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Entrepreneurship booming in Marlow, as visitors flock to town
ENTREPRENEURSHIP is alive and well in Marlow, with statistics suggesting it is one of the prime locations in the country for new businesses - but shopkeepers warn the public must continue to support local traders or risk losing them.
Figures from an organisation dedicated to supporting the Bucks business world also suggest the town could be getting a landmark number of visitors, with more than a million uses of Marlow's car parks in 2013.
Buckinghamshire Business First says that 175 new businesses registered with Companies House in the postcode area ‘SL7’ in 2013. This gave a rate of 122 new businesses for every 10,000 residents in the area - double the rate for the district overall, which itself has the 78th highest rating of 326 English local authorities, according to BBF.
Martin Spittle, an executive member of the Marlow Chamber of Trade and Commerce requested the figures from BBF and was broadly pleased at them. He said: "I think the figures are very encouraging. What we have got to do is look at the ways to make the best positive commercial advantage and tap into that enthusiasm there is for visiting Marlow.
"I think they (the statistics) were a bit of a surprise in the sense there has been definitely an improvement in the general feel of commercial business. I'm surprised they picked up that much."
He added it was vital the retail offering is kept up to date and moving forward with the times - and that an offering for all shoppers, whether visitor or resident, was the key to continued success.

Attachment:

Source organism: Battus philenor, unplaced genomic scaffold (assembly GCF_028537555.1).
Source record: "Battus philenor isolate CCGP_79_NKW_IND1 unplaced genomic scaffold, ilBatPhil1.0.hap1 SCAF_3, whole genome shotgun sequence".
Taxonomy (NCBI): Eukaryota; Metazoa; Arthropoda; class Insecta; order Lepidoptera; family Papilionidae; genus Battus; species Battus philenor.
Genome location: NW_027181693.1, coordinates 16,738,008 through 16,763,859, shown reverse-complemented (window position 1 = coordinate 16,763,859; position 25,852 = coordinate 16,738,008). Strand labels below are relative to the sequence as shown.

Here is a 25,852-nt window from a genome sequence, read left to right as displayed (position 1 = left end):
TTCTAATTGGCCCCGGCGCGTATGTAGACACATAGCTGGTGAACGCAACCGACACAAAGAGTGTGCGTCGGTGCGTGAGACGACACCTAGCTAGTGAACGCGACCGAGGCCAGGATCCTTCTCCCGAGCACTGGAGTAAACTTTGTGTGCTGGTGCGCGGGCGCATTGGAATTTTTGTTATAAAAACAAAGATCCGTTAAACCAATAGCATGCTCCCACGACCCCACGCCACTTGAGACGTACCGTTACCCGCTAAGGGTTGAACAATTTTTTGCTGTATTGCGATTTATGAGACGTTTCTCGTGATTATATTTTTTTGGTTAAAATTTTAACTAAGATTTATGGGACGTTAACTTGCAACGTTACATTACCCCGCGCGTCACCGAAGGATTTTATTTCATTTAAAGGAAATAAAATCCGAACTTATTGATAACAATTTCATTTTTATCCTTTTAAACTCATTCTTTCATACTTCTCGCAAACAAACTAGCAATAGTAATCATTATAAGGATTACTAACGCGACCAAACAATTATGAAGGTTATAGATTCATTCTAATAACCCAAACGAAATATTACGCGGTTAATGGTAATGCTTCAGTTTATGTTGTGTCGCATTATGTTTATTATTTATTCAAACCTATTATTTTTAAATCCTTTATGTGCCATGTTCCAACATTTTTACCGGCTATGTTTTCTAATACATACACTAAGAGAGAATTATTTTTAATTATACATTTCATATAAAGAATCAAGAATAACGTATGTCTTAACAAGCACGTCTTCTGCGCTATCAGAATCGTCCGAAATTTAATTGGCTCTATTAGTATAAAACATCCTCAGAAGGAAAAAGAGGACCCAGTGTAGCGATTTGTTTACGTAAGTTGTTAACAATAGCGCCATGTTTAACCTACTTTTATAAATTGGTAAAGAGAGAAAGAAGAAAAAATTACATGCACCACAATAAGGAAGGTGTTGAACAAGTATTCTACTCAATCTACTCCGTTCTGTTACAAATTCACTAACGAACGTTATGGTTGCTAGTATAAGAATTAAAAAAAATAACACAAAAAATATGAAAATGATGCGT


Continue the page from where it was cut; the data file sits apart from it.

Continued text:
He said: "You need to keep a balance of options to keep local people from leaping in their cars to buy staple goods from elsewhere."
BBF says the million-plus uses of Marlow’s car parks in 2013 is the highest annual total on record - an increase of 5.8per cent on 2012’s total and a massive 25 per cent increase on 2010.
Statistics provided by BBF also say that while the number of people employed in Marlow has fallen over the last four years, the number employed in retail has actually grown.
This is despite the number of retail businesses in Marlow falling by five to 110 last year - although this puts it back at the same number of retail businesses operating as in 2011.
The Children’s Shoe Company celebrates it’s first anniversary this weekend, and owners Sarah Cooper and Lisa Parkinson are calling for greater support for Marlow’s independent retailers.
Following the closure of shops such as Alfred The Grape, they say it is clear that - despite the statistics in the report - retail in Marlow remains tough for independent retailers.
A statement from the shop said: "We have worked really hard during our first year to focus on getting to know our customers, learning from their feedback and striving to deliver excellent customer service at great value. Our first year has been a success, but growth is now key for us – we can only do this with the continued and expanding support of our customer base. Use us or lose us; it really is that simple."
The shop plans to encourage shoppers through the doors with discount offers and competitions to mark its first year of trade.
But Mr Spittle, who is an associate director at accountancy firm Seymour Taylor, thought that key to the town's future economic vibrancy was its ability to welcome visitors. And this, he added, could be achieved by making parking simple and stress free and also keeping the traffic flowing smoothly through town to prevent Marlow from getting a reputation for having congested roads.
He said: "I think that's the point - nobody can sit still. The key is looking forward at ways to make the retail offering attractive, versatile and mindful of the tendency to use independent shops and making that offering unique."
He added Marlow's businesses needed to take a shared responsibility and create local jobs for local people to keep them working within the town.
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